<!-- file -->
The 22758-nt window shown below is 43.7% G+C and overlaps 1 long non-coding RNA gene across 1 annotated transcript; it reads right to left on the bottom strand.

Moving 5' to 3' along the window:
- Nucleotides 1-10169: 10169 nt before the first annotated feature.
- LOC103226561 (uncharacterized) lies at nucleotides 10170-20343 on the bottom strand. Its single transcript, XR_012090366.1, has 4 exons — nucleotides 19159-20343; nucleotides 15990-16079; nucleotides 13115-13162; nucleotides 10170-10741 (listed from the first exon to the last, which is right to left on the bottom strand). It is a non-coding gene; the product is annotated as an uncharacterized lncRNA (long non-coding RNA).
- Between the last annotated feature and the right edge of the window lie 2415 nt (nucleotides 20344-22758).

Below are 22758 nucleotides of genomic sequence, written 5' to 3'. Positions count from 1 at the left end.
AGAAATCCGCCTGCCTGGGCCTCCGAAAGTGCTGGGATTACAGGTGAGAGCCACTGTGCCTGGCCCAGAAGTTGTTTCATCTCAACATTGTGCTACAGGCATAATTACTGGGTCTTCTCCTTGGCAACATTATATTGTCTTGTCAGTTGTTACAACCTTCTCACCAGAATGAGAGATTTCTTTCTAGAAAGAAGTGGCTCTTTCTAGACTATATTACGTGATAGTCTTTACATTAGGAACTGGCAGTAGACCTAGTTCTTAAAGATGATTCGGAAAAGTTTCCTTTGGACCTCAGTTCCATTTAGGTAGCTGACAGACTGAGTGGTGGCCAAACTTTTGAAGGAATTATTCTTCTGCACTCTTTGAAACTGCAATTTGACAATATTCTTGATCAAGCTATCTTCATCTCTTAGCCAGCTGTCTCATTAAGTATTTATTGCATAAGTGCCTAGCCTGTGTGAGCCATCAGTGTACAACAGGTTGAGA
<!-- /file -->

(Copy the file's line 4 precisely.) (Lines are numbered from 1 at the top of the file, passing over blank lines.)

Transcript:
- LOC103226561 (uncharacterized) lies at nucleotides 10170-20343 on the bottom strand. Its single transcript, XR_012090366.1, has 4 exons — nucleotides 19159-20343; nucleotides 15990-16079; nucleotides 13115-13162; nucleotides 10170-10741 (listed from the first exon to the last, which is right to left on the bottom strand). It is a non-coding gene; the product is annotated as an uncharacterized lncRNA (long non-coding RNA).